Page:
Zora Neale Hurston Essay

Zora Neale Hurston Essay-61
"I have no separate feeling about being an American citizen and colored" (360).

"I have no separate feeling about being an American citizen and colored" (360).She explains that if the racial roles were reversed, and blacks discriminated against whites, the outcome is the same for a white person’s experience amongst black people.In her final paragraph, she compares herself to a brown paper bag filled with random bits, just as everyone around her is a different colored paper bag filled with small bits and pieces that make each unique.

She mentions her experience at a jazz club with a white friend, where through the music she expresses the racial difference and distance between their lives.

She concludes her essay acknowledging the difference but refuses the idea of separation.

Although, Wright criticized Hurston for falsifying information and the perspective of black living even though Hurston presented social problems in her writing.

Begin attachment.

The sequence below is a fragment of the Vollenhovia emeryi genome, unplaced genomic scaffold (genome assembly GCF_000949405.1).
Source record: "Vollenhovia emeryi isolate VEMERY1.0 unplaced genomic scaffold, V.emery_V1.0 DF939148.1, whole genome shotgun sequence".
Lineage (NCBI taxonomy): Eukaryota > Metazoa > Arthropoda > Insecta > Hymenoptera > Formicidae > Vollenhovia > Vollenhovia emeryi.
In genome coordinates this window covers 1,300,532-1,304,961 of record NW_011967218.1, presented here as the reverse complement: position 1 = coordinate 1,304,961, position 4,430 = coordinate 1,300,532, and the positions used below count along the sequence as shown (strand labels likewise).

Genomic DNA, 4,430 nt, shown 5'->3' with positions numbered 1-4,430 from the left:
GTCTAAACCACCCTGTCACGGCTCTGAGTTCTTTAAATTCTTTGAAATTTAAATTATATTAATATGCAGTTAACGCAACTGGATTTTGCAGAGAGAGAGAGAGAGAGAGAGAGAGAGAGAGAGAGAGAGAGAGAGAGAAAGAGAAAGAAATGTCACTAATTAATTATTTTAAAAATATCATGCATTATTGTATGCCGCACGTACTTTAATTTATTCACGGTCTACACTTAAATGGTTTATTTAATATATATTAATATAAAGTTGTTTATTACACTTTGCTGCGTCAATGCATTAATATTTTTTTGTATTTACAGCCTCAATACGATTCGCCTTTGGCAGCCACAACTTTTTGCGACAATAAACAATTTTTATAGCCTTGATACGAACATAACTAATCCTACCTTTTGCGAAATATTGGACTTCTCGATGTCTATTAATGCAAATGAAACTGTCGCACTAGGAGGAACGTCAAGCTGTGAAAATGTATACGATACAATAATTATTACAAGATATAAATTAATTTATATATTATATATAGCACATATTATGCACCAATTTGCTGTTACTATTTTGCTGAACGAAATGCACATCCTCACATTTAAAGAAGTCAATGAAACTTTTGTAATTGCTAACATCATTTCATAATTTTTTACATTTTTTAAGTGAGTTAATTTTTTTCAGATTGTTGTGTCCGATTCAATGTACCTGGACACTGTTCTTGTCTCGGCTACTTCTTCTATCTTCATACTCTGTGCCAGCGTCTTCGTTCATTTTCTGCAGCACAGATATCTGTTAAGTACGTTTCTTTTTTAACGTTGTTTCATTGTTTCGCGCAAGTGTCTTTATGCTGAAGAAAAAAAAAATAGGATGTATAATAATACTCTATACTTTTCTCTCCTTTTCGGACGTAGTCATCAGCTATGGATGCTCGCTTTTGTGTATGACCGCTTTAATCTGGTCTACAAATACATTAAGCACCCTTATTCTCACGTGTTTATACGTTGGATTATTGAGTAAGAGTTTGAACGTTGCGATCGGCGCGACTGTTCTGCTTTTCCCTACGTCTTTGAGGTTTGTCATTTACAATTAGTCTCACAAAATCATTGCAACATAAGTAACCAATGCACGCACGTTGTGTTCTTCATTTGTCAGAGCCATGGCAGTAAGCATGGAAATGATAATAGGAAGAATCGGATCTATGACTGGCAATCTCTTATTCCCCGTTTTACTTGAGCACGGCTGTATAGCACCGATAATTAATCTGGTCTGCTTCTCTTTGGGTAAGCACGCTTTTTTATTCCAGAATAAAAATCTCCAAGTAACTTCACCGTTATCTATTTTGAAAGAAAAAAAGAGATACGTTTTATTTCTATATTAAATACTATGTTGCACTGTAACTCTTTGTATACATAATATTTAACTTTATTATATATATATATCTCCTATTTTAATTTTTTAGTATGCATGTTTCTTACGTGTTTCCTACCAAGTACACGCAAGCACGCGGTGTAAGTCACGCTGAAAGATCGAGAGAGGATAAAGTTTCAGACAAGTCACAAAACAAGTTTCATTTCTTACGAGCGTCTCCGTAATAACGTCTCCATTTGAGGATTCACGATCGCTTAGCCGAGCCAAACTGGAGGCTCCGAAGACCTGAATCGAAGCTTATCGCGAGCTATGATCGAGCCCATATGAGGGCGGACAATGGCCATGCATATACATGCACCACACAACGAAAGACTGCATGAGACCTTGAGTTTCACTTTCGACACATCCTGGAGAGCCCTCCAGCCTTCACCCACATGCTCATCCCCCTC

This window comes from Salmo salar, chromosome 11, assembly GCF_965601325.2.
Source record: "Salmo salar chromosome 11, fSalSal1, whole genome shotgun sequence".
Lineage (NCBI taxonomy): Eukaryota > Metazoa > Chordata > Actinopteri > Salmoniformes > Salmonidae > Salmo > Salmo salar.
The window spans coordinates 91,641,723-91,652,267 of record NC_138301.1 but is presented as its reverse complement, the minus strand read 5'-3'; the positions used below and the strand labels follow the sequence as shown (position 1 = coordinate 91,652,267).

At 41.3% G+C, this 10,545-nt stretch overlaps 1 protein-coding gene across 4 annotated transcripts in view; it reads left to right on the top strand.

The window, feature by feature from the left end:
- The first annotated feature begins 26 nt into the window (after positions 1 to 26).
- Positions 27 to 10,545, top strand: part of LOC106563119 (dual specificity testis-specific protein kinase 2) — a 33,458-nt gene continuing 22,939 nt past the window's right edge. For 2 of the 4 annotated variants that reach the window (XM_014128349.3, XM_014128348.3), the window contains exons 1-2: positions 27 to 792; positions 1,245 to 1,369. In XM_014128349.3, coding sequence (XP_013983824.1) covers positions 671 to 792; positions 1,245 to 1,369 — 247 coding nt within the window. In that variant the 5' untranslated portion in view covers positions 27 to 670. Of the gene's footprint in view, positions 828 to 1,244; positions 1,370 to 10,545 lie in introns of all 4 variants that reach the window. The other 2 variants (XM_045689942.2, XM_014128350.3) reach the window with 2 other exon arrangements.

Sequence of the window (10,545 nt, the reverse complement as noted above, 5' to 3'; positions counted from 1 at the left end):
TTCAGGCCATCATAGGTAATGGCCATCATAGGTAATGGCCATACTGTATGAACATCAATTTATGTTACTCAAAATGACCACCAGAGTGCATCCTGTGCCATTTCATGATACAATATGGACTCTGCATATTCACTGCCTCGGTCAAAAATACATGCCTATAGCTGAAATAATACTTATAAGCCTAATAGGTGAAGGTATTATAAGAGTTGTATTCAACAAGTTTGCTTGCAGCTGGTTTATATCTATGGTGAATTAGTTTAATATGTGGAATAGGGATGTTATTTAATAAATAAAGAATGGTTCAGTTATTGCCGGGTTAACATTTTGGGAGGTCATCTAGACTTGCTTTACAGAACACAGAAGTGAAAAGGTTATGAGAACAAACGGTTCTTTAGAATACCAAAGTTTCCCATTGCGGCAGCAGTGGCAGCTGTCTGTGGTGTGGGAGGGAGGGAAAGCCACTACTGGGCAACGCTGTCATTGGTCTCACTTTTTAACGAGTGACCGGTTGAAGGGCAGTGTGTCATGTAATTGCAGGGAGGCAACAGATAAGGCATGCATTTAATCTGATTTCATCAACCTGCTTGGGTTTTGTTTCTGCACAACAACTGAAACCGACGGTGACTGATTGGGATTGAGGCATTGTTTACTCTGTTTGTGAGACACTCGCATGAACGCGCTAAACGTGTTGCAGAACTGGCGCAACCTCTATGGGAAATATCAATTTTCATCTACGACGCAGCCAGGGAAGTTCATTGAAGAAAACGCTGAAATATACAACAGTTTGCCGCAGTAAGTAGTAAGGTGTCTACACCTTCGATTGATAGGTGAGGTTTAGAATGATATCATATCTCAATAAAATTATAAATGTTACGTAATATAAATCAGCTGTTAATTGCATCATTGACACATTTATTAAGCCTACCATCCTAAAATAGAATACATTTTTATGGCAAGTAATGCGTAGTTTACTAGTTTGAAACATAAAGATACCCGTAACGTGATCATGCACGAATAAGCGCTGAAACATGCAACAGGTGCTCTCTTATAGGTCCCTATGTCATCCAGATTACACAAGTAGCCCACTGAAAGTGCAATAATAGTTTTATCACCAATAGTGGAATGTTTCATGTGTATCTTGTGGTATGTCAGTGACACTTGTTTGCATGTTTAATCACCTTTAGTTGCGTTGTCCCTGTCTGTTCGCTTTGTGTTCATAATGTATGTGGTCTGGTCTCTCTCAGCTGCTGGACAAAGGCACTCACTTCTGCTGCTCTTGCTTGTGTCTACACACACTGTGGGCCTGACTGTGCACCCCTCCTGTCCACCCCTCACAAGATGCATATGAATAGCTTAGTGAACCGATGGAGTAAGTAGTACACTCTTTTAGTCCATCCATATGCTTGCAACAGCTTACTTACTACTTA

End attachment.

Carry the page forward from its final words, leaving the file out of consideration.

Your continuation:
Hurston and Wright both wrote about the importance of self-identity.

Similar to Hurston’s parallelism of life and her life in "How It Feels To Be Colored Me", Walker’s writings were influenced by her own experiences.

Walker not only rediscovered Hurston’s works, but revisited the era of the Harlem Renaissance.

illustrating her circumstance as an African-American woman in the early 20th century in America.

Most of Hurston's work involved her "Negro" characterization that were so true to reality, that she was known as an excellent anthropologist, "As an anthropologist and as an African-American writer during the Harlem Renaissance, Hurston was uniquely situated to explore the critical possibilities of marginality." Coming from an all- black community in Eatonville, Florida, she lived comfortably due to her father holding high titles, John Hurston was a local Baptist preacher and the mayor of Eatonville.

Some scholars claim that "Hurston belonged to the Depression-era group of black writers that also included Ralph Ellison and Richard Wright".

Similarly, to other black writers in this era, Hurston used her writings to expose the living conditions of black people, not only to black readers, but white readers.

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